So I’ve been doing a lot of code cleanup as of late. Meaning I’ve been going through a rather large CSS file and trimming the fat, not to mention doing a bunch of theming changes. I really hate commenting things out as a regular practice, as it looks ugly and still takes up space. Now and then, sure, but when you’ve got hundreds of lines of code in a single file all commented out, I just can’t deal anymore. And, sometimes I realise there’s a bit of code that I dumped a month or so ago that I’d like to find again. In theory, version control should save the day. Course, looking at my commit messages in Git is all like “Fixed layout on landing page!” with changes to a bunch of different files (yeah, I’m super organized).
I’m doing some fairly major reskinning in an area of a site right now, and while there’s code I’m perfectly happy to just delete, there are some styles that I get paranoid I might regret sticking on the ole chopping block. Also, I’m paranoid of someone above me down the line getting reminiscent for a certain look that I killed off. So I came up with the idea for graveyard files. I’ve got a file, graveyard.css, where I’ve started pasting in CSS classes I no longer have a need for, but am not ready to just delete yet. Graveyard.css isn’t loaded by any page, it just hangs out in the CSS directory with the rest of the files and keeps them company. It caters to my natural packrat instinct, and helps cut down the anxiety that comes with deleting several hundred lines of code.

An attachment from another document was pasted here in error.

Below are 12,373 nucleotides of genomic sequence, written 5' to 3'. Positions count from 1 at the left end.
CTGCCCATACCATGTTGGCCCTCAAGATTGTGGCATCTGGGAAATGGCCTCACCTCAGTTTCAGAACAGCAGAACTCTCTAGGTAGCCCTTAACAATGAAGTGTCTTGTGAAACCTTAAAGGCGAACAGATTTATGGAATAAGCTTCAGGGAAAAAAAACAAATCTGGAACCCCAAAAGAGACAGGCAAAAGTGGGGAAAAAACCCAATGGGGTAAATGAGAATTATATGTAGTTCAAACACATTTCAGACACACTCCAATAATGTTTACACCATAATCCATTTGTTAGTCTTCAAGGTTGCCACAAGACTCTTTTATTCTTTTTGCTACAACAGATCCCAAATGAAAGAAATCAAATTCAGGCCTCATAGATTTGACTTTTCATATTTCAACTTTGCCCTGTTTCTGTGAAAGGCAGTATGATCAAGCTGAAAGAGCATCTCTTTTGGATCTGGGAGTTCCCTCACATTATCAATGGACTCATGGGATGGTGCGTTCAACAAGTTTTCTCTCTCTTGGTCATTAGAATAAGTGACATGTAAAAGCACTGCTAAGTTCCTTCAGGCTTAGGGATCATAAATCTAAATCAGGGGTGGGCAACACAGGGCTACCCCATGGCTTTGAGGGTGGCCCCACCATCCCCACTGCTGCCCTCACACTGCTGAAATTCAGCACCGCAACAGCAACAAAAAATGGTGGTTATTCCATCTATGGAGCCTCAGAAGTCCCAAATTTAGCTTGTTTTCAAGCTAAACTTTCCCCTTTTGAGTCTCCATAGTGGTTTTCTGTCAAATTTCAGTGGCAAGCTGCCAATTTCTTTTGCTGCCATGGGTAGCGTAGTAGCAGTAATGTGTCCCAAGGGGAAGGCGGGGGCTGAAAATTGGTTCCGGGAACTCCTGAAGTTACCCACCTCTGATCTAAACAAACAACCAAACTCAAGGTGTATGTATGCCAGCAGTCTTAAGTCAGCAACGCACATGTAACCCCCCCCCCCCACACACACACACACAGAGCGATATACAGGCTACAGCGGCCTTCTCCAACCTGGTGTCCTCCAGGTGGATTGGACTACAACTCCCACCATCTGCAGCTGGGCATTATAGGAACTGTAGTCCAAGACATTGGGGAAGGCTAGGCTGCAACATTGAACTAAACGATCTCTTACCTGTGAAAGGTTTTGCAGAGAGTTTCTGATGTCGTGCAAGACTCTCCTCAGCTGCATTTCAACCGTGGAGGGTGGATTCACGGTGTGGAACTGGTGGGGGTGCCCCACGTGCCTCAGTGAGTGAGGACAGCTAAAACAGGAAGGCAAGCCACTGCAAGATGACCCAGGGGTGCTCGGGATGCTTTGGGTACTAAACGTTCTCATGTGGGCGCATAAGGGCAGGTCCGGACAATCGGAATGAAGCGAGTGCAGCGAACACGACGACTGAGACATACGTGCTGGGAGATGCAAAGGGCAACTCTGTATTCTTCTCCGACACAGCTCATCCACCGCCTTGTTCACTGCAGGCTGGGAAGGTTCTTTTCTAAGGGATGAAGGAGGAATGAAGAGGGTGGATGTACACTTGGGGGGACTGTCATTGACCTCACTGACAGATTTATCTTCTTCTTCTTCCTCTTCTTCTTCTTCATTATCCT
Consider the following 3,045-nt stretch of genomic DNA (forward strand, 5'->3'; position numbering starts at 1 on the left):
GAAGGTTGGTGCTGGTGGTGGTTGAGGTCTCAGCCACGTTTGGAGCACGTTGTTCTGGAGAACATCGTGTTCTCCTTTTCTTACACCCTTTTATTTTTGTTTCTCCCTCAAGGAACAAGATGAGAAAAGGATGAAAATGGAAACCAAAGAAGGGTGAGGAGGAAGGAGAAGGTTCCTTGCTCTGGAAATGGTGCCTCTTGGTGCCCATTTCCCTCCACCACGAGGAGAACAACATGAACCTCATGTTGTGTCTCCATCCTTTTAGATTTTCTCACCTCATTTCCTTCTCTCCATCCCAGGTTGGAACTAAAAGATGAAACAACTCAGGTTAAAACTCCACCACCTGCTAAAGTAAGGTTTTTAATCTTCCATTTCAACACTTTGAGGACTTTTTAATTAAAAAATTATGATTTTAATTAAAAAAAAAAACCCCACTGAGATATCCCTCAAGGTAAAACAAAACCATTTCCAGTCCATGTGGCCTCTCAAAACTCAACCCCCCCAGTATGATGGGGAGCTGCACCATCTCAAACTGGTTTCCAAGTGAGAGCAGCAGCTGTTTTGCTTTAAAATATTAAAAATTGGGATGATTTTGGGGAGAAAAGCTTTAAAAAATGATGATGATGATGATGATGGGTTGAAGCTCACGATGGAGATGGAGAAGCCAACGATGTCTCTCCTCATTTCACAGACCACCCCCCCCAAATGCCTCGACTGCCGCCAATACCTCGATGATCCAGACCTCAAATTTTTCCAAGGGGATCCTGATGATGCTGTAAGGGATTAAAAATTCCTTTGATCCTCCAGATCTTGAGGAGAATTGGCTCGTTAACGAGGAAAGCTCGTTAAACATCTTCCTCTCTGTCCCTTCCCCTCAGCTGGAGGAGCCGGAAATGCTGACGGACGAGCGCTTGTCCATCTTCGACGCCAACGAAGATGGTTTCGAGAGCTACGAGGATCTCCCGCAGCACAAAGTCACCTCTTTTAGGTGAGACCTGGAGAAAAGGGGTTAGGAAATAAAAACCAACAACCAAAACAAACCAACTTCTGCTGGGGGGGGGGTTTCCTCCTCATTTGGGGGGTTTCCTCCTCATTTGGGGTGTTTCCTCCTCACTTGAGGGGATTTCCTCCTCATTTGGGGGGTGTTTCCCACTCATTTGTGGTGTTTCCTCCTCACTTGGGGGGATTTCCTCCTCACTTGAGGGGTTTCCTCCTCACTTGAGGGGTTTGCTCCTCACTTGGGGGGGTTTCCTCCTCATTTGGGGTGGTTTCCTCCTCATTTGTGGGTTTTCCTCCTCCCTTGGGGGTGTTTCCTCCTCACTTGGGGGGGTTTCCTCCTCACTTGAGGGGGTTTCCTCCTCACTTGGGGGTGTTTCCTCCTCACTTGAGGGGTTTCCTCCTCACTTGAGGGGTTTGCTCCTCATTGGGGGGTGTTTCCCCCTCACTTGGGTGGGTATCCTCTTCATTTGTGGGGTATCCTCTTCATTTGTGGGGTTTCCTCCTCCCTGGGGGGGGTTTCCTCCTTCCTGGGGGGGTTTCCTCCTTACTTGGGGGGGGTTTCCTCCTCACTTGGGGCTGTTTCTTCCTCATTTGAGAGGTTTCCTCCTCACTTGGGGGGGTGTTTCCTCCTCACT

I’ll be starting a graveyard.js pretty soon as well, as I’ll be cleaning up from some functionality that’s been disabled. And, because every JS directory needs a spare closet.